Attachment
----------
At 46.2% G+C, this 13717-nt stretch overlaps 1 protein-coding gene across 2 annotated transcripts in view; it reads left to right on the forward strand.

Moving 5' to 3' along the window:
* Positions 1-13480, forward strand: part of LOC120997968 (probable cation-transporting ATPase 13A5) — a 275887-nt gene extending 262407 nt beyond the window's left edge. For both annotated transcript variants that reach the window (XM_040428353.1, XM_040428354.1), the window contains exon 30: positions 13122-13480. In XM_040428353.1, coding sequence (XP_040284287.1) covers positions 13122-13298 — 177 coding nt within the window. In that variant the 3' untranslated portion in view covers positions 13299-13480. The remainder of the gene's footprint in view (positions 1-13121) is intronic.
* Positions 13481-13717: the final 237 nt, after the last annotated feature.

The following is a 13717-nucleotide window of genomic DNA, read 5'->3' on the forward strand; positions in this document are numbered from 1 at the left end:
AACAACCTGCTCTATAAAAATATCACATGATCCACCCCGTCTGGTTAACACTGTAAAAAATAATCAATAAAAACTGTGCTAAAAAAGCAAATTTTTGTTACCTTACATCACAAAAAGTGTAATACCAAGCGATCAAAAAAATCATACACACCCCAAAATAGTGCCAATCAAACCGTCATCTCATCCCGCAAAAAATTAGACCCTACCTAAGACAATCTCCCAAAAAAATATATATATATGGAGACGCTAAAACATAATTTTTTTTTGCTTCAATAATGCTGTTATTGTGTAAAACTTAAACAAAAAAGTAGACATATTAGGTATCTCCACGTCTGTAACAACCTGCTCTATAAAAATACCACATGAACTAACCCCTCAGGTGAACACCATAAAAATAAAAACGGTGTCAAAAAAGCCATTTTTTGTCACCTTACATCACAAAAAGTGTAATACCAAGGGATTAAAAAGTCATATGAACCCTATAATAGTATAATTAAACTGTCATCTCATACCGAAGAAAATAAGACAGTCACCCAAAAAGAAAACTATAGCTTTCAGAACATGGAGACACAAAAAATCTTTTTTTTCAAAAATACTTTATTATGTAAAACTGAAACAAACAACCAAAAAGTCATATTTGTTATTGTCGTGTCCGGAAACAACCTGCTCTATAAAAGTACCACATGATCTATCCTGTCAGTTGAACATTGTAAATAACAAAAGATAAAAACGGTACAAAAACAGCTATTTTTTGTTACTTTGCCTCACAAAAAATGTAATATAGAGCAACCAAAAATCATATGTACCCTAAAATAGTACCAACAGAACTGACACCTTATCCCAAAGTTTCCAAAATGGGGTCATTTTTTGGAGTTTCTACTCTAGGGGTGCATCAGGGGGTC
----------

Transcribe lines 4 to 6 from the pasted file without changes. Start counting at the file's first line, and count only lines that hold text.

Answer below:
* Positions 13481-13717: the final 237 nt, after the last annotated feature.

The following is a 13717-nucleotide window of genomic DNA, read 5'->3' on the forward strand; positions in this document are numbered from 1 at the left end:
AACAACCTGCTCTATAAAAATATCACATGATCCACCCCGTCTGGTTAACACTGTAAAAAATAATCAATAAAAACTGTGCTAAAAAAGCAAATTTTTGTTACCTTACATCACAAAAAGTGTAATACCAAGCGATCAAAAAAATCATACACACCCCAAAATAGTGCCAATCAAACCGTCATCTCATCCCGCAAAAAATTAGACCCTACCTAAGACAATCTCCCAAAAAAATATATATATATGGAGACGCTAAAACATAATTTTTTTTTGCTTCAATAATGCTGTTATTGTGTAAAACTTAAACAAAAAAGTAGACATATTAGGTATCTCCACGTCTGTAACAACCTGCTCTATAAAAATACCACATGAACTAACCCCTCAGGTGAACACCATAAAAATAAAAACGGTGTCAAAAAAGCCATTTTTTGTCACCTTACATCACAAAAAGTGTAATACCAAGGGATTAAAAAGTCATATGAACCCTATAATAGTATAATTAAACTGTCATCTCATACCGAAGAAAATAAGACAGTCACCCAAAAAGAAAACTATAGCTTTCAGAACATGGAGACACAAAAAATCTTTTTTTTCAAAAATACTTTATTATGTAAAACTGAAACAAACAACCAAAAAGTCATATTTGTTATTGTCGTGTCCGGAAACAACCTGCTCTATAAAAGTACCACATGATCTATCCTGTCAGTTGAACATTGTAAATAACAAAAGATAAAAACGGTACAAAAACAGCTATTTTTTGTTACTTTGCCTCACAAAAAATGTAATATAGAGCAACCAAAAATCATATGTACCCTAAAATAGTACCAACAGAACTGACACCTTATCCCAAAGTTTCCAAAATGGGGTCATTTTTTGGAGTTTCTACTCTAGGGGTGCATCAGGGGGTC